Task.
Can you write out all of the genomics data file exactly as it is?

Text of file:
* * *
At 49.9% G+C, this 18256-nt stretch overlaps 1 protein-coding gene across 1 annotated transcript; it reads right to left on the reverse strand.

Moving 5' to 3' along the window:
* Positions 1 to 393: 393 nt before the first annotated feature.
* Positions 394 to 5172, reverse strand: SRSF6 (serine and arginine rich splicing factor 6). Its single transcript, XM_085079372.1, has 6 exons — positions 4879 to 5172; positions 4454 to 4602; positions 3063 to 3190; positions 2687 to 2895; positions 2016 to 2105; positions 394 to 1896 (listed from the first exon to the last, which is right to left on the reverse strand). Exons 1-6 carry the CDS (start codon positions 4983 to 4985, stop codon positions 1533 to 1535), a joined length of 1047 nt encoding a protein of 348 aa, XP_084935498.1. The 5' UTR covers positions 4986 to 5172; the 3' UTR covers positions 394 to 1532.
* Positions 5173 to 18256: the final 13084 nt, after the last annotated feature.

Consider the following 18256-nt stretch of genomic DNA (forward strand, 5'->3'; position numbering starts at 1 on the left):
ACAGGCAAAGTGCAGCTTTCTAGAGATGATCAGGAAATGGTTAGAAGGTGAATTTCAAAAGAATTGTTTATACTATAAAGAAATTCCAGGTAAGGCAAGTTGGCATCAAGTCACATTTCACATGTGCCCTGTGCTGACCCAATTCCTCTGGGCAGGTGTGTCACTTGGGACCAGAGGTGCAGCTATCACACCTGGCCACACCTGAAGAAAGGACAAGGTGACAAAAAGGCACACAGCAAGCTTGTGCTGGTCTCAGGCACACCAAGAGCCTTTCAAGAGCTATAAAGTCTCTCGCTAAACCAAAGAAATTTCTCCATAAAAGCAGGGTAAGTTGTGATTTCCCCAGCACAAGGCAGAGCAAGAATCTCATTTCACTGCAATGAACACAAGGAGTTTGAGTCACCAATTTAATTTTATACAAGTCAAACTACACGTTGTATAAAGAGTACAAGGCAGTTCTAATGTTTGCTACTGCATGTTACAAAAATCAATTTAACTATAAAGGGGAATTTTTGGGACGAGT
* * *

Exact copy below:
At 49.9% G+C, this 18256-nt stretch overlaps 1 protein-coding gene across 1 annotated transcript; it reads right to left on the reverse strand.

Moving 5' to 3' along the window:
* Positions 1 to 393: 393 nt before the first annotated feature.
* Positions 394 to 5172, reverse strand: SRSF6 (serine and arginine rich splicing factor 6). Its single transcript, XM_085079372.1, has 6 exons — positions 4879 to 5172; positions 4454 to 4602; positions 3063 to 3190; positions 2687 to 2895; positions 2016 to 2105; positions 394 to 1896 (listed from the first exon to the last, which is right to left on the reverse strand). Exons 1-6 carry the CDS (start codon positions 4983 to 4985, stop codon positions 1533 to 1535), a joined length of 1047 nt encoding a protein of 348 aa, XP_084935498.1. The 5' UTR covers positions 4986 to 5172; the 3' UTR covers positions 394 to 1532.
* Positions 5173 to 18256: the final 13084 nt, after the last annotated feature.

Consider the following 18256-nt stretch of genomic DNA (forward strand, 5'->3'; position numbering starts at 1 on the left):
ACAGGCAAAGTGCAGCTTTCTAGAGATGATCAGGAAATGGTTAGAAGGTGAATTTCAAAAGAATTGTTTATACTATAAAGAAATTCCAGGTAAGGCAAGTTGGCATCAAGTCACATTTCACATGTGCCCTGTGCTGACCCAATTCCTCTGGGCAGGTGTGTCACTTGGGACCAGAGGTGCAGCTATCACACCTGGCCACACCTGAAGAAAGGACAAGGTGACAAAAAGGCACACAGCAAGCTTGTGCTGGTCTCAGGCACACCAAGAGCCTTTCAAGAGCTATAAAGTCTCTCGCTAAACCAAAGAAATTTCTCCATAAAAGCAGGGTAAGTTGTGATTTCCCCAGCACAAGGCAGAGCAAGAATCTCATTTCACTGCAATGAACACAAGGAGTTTGAGTCACCAATTTAATTTTATACAAGTCAAACTACACGTTGTATAAAGAGTACAAGGCAGTTCTAATGTTTGCTACTGCATGTTACAAAAATCAATTTAACTATAAAGGGGAATTTTTGGGACGAGT